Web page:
Taking it to the next level and evolving a bit more, maturing a bit more, it’s a process. It’s kind of mind-boggling how quickly all of this happened. Last year we toured pretty heavily, certainly for us, but this year is just insanity. I was looking at our schedule the other day, and I didn’t realize that we had two tours that were back-to-back. We’re going to be gone for 50 days. It’s like an 18-day Northeast and Midwest tour, and then we have like a day to get home from that and then another day to get from home to Scandinavia for 32 days. It’s just insane. 

It’s great, you know, and these are all good signs. All this good stuff’s happening, but it’s rigorous. And I’m over here like, 'Oh my god, I’ve got to exercise more and drink less and stop smoking and get my shit together and be an adult.'

Sarah Shook (Credit: Jillian Clark)

Analogue: You said music is the thing that saved you. Any good thing can turn into a negative if there’s too much of it. Could music be the thing that becomes this overwhelming thing. Could the pendulum swing like that for you?

Sarah: Yeah, absolutely. I mean, especially being self-aware, it’s helpful. I will sober up and be like, 'Okay, I’ve got to physically and mentally prepare for this tour, that we’re going to be out for like two weeks.' And then as soon as we get on the road, 'Well, sex, drugs, and rock ‘n roll, boys, here we go. Shots all around. More shots.' It’s very much like the spirit is willing but the flesh is weak. I’ve been striking a pretty good balance so far, but just kind of continuing to work on myself and be more and more self-aware, as always.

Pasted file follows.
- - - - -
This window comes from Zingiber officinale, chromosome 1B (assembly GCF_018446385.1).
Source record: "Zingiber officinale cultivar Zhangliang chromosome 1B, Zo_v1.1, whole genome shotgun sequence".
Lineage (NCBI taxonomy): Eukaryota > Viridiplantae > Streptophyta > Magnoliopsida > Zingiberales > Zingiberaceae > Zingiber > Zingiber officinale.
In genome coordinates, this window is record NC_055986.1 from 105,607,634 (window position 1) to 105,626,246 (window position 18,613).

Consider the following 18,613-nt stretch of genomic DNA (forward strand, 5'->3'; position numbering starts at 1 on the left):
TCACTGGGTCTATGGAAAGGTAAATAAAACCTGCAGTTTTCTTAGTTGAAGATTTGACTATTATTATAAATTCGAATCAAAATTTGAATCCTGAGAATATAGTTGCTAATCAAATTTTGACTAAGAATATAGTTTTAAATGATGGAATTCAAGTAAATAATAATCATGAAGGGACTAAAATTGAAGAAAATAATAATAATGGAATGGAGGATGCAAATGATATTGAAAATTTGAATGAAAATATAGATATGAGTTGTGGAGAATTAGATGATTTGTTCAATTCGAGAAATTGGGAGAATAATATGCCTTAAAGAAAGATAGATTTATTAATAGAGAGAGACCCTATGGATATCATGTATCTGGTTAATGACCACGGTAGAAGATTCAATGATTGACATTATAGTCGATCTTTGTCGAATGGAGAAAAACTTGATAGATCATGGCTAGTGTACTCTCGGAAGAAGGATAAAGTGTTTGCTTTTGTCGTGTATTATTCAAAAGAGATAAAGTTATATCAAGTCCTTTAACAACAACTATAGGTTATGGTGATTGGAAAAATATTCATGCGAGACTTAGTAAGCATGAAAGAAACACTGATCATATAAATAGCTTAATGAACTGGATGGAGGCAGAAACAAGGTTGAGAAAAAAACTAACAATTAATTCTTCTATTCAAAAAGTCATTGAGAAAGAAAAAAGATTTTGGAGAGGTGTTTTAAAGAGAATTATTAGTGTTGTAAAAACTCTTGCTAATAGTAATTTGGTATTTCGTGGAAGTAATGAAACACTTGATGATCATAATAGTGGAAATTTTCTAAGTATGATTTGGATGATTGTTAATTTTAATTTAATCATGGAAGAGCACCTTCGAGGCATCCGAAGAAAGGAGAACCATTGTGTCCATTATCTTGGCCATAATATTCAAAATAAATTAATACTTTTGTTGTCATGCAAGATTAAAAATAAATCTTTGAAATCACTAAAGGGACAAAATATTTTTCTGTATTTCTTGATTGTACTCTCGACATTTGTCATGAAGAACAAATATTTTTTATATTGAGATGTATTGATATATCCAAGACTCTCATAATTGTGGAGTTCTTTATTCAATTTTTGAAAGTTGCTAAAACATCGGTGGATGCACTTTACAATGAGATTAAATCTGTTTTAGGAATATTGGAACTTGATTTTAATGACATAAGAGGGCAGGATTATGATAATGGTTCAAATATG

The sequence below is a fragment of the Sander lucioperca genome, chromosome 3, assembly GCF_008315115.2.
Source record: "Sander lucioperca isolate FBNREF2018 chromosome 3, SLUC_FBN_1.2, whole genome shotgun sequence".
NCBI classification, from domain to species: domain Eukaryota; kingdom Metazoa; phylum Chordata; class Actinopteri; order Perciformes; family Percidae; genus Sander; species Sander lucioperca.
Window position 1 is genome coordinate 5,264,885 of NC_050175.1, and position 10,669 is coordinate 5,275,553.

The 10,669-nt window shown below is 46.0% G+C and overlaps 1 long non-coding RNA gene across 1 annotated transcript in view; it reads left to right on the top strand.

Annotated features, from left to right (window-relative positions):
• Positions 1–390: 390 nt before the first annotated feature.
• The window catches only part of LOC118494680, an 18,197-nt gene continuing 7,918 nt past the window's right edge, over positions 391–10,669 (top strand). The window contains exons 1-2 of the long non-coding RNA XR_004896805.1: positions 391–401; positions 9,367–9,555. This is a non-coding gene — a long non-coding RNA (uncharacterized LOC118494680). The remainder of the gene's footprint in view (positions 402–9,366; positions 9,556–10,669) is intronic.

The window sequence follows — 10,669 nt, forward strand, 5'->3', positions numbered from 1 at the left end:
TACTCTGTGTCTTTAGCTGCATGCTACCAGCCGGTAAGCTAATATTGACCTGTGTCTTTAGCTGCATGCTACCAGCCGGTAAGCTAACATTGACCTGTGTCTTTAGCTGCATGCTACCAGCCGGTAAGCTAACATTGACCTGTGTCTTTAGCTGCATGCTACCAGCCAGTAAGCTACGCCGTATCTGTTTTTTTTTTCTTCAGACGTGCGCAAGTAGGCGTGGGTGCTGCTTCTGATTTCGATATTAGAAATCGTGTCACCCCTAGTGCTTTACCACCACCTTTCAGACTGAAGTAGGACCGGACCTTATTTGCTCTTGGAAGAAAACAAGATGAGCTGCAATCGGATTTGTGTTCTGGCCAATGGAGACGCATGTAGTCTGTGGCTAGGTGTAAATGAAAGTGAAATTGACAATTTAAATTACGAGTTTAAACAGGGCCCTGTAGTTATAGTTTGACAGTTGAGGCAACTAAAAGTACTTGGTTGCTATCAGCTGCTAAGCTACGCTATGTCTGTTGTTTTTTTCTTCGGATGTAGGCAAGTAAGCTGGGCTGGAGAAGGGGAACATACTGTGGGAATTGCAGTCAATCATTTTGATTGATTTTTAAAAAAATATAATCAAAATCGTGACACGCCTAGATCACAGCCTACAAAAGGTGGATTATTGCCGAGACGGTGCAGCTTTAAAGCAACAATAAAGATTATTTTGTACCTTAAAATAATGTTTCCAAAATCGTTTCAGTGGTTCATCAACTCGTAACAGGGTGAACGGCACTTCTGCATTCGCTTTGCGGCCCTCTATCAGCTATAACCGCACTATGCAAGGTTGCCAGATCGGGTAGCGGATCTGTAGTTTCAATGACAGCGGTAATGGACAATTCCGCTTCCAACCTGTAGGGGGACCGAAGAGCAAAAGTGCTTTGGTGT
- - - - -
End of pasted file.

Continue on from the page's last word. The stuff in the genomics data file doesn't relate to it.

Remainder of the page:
Analogue: When you’re making Years, is the response and enthusiasm to the last album in your head?

Sarah: Yeah, I think that the whole sophomore album slump worry is an issue that musicians and bands sort of fret over to varying degrees, but I sort of went through that anxiety prior to the recording and mixing of the album. Once I heard it, I was just like, 'Well, good god. There it is.' It’s great. I have absolutely no complaints. I’m really, really happy with it. I think that it’s clearly a more evolved sound. I think that my songwriting has evolved, and I feel really good about it. I’m really happy with it.

Analogue: What was your own response to that? Were you ready for it?

Sarah: I don’t think any of us were ready for it. We were totally blown away, to be perfectly honest. When we self-released Sidelong, we funded it from within the band. We did not have a manager or a publicist or a label. We did not have a booking agent. It was literally just the band doing everything. AWe recorded this album, and put it out, and it was just like endless accolades. As many times as that album has been reviewed on a national and international and hopefully intergalactic scope, I don’t know, I think we got like one mediocre review. It wasn’t even a bad review. It was just like, 'Eh.'